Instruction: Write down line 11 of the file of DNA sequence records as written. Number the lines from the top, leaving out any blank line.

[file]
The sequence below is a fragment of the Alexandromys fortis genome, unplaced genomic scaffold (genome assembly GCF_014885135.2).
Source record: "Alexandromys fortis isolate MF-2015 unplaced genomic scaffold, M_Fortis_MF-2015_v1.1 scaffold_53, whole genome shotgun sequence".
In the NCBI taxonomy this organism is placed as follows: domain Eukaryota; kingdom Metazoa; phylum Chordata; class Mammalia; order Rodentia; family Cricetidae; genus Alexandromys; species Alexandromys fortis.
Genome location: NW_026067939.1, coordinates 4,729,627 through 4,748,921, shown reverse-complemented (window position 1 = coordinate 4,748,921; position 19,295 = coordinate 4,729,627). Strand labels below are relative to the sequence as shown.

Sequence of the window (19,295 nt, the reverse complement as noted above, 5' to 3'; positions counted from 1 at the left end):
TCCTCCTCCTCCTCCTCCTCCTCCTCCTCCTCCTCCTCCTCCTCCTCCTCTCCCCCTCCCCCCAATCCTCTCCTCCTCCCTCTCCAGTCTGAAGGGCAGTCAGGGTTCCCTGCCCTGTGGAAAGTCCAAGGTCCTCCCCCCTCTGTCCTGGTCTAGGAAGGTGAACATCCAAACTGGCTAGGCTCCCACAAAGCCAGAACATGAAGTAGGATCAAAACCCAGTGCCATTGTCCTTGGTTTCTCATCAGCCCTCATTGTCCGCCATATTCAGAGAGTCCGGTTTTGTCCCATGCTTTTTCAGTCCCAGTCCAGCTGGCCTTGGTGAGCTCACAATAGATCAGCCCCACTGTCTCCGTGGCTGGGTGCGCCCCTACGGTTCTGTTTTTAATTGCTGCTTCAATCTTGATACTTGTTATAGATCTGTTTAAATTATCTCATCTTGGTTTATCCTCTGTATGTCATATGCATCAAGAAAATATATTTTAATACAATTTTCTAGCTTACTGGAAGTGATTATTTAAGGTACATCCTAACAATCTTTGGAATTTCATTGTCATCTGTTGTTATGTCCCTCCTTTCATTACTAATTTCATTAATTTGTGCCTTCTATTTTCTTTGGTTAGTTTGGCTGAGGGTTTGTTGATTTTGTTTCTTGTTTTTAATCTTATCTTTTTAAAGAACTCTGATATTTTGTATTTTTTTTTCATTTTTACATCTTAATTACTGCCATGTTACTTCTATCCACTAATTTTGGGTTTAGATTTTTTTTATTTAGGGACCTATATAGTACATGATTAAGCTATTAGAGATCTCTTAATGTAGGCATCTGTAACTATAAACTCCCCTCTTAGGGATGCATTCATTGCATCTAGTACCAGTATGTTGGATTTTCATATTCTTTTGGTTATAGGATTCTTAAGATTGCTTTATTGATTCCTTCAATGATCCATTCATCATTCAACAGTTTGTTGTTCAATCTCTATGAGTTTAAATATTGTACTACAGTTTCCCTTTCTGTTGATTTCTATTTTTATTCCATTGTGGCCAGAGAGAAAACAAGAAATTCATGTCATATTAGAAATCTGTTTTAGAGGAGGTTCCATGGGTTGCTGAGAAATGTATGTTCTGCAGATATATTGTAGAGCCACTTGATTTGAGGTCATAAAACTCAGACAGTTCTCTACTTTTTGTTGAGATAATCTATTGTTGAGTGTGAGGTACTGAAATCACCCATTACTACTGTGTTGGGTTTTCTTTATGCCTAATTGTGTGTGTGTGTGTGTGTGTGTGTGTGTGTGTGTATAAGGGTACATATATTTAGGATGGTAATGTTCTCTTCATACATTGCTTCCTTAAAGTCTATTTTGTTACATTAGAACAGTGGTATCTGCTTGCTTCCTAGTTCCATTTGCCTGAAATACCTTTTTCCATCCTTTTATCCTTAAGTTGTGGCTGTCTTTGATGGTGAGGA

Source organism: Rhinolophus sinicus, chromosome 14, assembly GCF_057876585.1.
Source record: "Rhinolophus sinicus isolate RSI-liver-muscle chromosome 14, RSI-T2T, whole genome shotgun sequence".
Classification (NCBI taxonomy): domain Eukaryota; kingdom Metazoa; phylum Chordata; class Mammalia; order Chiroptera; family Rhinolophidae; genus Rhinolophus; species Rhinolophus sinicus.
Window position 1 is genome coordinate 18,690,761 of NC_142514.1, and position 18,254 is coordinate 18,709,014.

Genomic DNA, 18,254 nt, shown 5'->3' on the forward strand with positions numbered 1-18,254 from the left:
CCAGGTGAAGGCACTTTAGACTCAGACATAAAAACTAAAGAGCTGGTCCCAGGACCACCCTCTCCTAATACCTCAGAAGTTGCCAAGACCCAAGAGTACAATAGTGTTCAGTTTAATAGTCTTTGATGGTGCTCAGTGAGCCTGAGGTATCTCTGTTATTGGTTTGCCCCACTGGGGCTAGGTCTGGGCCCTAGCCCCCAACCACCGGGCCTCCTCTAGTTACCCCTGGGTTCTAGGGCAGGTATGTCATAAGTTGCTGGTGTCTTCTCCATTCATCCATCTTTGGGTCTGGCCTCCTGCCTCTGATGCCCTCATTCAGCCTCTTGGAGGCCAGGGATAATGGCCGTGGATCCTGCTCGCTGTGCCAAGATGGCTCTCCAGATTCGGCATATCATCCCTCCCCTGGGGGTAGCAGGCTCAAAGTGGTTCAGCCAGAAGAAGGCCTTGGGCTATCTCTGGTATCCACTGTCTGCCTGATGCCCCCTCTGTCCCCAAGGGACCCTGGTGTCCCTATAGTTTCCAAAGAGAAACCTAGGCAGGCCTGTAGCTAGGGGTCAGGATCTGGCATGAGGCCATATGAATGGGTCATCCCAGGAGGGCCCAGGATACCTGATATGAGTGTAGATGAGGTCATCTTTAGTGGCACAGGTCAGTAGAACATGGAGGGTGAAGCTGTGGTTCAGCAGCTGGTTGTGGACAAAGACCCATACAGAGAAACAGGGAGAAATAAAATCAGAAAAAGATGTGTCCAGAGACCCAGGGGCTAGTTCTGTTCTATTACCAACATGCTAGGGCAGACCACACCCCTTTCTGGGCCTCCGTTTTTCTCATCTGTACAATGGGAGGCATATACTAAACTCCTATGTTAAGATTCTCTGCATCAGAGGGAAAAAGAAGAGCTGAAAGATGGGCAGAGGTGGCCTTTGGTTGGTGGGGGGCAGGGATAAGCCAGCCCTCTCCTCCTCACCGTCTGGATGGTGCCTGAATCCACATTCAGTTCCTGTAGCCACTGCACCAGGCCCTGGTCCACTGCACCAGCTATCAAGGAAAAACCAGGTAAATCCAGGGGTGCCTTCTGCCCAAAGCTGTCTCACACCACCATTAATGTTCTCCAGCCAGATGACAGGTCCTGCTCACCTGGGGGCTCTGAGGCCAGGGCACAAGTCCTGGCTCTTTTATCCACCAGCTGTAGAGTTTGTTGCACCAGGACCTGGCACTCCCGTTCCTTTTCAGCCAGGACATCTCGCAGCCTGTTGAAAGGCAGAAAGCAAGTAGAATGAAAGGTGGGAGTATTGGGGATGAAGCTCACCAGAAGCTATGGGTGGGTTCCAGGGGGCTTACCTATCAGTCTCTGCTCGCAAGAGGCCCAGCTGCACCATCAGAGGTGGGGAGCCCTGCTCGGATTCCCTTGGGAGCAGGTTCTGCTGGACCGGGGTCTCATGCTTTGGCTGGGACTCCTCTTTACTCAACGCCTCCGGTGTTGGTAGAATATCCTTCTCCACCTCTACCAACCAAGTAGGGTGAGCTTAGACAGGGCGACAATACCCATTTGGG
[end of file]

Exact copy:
Genomic DNA, 18,254 nt, shown 5'->3' on the forward strand with positions numbered 1-18,254 from the left: